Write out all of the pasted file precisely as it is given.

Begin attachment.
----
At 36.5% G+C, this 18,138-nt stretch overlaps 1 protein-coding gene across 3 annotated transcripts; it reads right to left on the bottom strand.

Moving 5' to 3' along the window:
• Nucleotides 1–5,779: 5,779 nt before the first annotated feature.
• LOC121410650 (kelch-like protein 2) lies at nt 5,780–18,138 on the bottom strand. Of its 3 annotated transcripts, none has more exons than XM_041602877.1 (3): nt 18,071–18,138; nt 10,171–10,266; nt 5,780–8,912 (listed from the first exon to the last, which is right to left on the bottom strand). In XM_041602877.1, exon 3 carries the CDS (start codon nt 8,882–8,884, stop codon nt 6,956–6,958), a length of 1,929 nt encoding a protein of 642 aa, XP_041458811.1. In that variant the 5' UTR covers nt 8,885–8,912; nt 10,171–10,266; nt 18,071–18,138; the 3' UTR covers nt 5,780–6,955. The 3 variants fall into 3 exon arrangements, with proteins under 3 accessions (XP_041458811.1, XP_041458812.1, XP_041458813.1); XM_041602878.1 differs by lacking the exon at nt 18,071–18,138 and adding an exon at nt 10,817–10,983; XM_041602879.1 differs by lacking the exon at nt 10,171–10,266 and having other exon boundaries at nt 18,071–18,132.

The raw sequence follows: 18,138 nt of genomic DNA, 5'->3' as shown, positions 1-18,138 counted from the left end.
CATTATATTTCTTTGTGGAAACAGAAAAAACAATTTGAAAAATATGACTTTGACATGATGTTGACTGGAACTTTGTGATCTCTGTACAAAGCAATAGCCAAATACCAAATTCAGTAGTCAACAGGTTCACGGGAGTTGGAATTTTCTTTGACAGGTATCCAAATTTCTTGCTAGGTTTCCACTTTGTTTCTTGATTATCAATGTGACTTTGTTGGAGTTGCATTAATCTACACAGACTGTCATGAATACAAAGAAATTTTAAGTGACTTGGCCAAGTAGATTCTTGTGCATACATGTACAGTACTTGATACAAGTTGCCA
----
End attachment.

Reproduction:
At 36.5% G+C, this 18,138-nt stretch overlaps 1 protein-coding gene across 3 annotated transcripts; it reads right to left on the bottom strand.

Moving 5' to 3' along the window:
• Nucleotides 1–5,779: 5,779 nt before the first annotated feature.
• LOC121410650 (kelch-like protein 2) lies at nt 5,780–18,138 on the bottom strand. Of its 3 annotated transcripts, none has more exons than XM_041602877.1 (3): nt 18,071–18,138; nt 10,171–10,266; nt 5,780–8,912 (listed from the first exon to the last, which is right to left on the bottom strand). In XM_041602877.1, exon 3 carries the CDS (start codon nt 8,882–8,884, stop codon nt 6,956–6,958), a length of 1,929 nt encoding a protein of 642 aa, XP_041458811.1. In that variant the 5' UTR covers nt 8,885–8,912; nt 10,171–10,266; nt 18,071–18,138; the 3' UTR covers nt 5,780–6,955. The 3 variants fall into 3 exon arrangements, with proteins under 3 accessions (XP_041458811.1, XP_041458812.1, XP_041458813.1); XM_041602878.1 differs by lacking the exon at nt 18,071–18,138 and adding an exon at nt 10,817–10,983; XM_041602879.1 differs by lacking the exon at nt 10,171–10,266 and having other exon boundaries at nt 18,071–18,132.

The raw sequence follows: 18,138 nt of genomic DNA, 5'->3' as shown, positions 1-18,138 counted from the left end.
CATTATATTTCTTTGTGGAAACAGAAAAAACAATTTGAAAAATATGACTTTGACATGATGTTGACTGGAACTTTGTGATCTCTGTACAAAGCAATAGCCAAATACCAAATTCAGTAGTCAACAGGTTCACGGGAGTTGGAATTTTCTTTGACAGGTATCCAAATTTCTTGCTAGGTTTCCACTTTGTTTCTTGATTATCAATGTGACTTTGTTGGAGTTGCATTAATCTACACAGACTGTCATGAATACAAAGAAATTTTAAGTGACTTGGCCAAGTAGATTCTTGTGCATACATGTACAGTACTTGATACAAGTTGCCA